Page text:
Today’s print edition of the Business Journal includes a story about the proposed American Health Care Act, the Republican-backed challenge to the Affordable Care Act, which the House was initially supposed to vote on yesterday. The story went to press Wednesday, while the vote was still planned for Thursday. A lot can happen in two days, however. The House postponed the possible repeal of the ACA until today because of a rumored lack of support within the GOP and among moderates.
And while the repeal of the ACA was one of President Donald Trump’s most touted campaign promises, he told lawmakers yesterday that if the AHCA wasn’t put to a vote today, current law would remain.
NBC News reported at least 30 Republicans were either against or considering voting against the implementation of the AHCA.
“Trump issued lawmakers an ultimatum Thurday [sic] night,” according to Fox News. “He wants the House to vote Friday on the legislation to begin dismantling ObamaCare [ACA] and if it fails, he is ‘done with health care,’ and ready to move on to tax reform.”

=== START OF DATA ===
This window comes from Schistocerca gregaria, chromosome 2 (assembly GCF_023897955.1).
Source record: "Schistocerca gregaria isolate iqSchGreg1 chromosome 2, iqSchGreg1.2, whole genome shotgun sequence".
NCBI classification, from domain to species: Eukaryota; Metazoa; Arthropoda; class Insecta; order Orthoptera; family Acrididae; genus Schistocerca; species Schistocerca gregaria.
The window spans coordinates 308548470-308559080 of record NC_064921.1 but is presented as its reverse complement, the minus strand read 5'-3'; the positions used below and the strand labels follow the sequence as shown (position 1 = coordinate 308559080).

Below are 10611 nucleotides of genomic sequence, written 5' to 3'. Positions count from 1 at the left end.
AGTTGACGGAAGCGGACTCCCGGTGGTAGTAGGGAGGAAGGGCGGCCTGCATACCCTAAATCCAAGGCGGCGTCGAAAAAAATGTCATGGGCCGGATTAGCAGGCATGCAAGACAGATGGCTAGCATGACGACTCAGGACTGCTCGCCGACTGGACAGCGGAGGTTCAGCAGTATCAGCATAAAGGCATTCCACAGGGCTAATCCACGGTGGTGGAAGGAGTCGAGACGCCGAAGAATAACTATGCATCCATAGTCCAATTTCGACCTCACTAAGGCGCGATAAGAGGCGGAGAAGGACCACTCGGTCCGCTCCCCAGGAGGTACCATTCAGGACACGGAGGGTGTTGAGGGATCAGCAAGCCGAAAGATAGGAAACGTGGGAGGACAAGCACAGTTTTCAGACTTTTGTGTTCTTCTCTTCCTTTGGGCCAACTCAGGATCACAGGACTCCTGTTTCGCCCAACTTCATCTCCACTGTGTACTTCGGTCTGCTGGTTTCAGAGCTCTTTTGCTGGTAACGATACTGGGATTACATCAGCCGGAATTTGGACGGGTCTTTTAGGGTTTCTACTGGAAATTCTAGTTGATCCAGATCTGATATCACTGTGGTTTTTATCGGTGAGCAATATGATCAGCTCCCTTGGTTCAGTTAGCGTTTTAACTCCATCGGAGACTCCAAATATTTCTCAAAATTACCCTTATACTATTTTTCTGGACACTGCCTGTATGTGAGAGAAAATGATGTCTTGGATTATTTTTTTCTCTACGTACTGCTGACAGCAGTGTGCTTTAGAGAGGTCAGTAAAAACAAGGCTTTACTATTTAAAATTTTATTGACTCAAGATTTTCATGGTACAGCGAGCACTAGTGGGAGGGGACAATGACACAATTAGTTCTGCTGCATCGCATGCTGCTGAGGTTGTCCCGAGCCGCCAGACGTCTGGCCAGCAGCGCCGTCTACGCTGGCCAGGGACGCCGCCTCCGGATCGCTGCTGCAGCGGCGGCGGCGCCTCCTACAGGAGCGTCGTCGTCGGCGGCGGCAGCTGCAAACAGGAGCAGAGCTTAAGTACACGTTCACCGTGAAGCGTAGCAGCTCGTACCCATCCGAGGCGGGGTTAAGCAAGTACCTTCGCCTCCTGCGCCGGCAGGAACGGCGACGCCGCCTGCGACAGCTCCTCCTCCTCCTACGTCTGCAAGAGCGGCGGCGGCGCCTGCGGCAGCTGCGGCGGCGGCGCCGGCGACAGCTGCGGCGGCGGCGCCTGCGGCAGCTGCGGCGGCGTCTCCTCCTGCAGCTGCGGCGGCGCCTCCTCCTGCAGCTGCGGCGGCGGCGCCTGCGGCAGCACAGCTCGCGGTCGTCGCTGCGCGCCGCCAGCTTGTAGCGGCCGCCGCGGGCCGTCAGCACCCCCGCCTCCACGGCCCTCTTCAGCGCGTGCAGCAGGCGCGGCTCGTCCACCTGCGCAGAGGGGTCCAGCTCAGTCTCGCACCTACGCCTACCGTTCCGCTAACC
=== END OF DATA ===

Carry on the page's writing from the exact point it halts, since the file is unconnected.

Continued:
Last week’s report on the AHCA by the nonpartisan Congressional Budget Office and the Joint Committee on Taxation was instrumental in the bill’s rocky start.
“CBO and JCT estimate that, in 2018, 14 million more people would be uninsured under the legislation than under current law,” the analysis said. “Most of that increase would stem from repealing the penalties associated with the individual mandate. Some of those people would choose not to have insurance because they chose to be covered by insurance under current law only to avoid paying the penalties, and some people would forgo insurance in response to higher premiums.
“Following additional changes to subsidies for insurance purchased in the nongroup market and to the Medicaid program,” the report said, “the increase in the number of uninsured people relative to the number under current law would rise to 21 million in 2020 and then to 24 million in 2026.”
The report states that, by 2026, an estimated 52 million people would be uninsured, compared with 28 million who would lack insurance that year under current law.
Chris Tholan, vice president of financial policy at the Colorado Hospital Association, told the Business Journal that in his 20 years in health care, he’s never seen so many unknowns.
And that was before the past two days.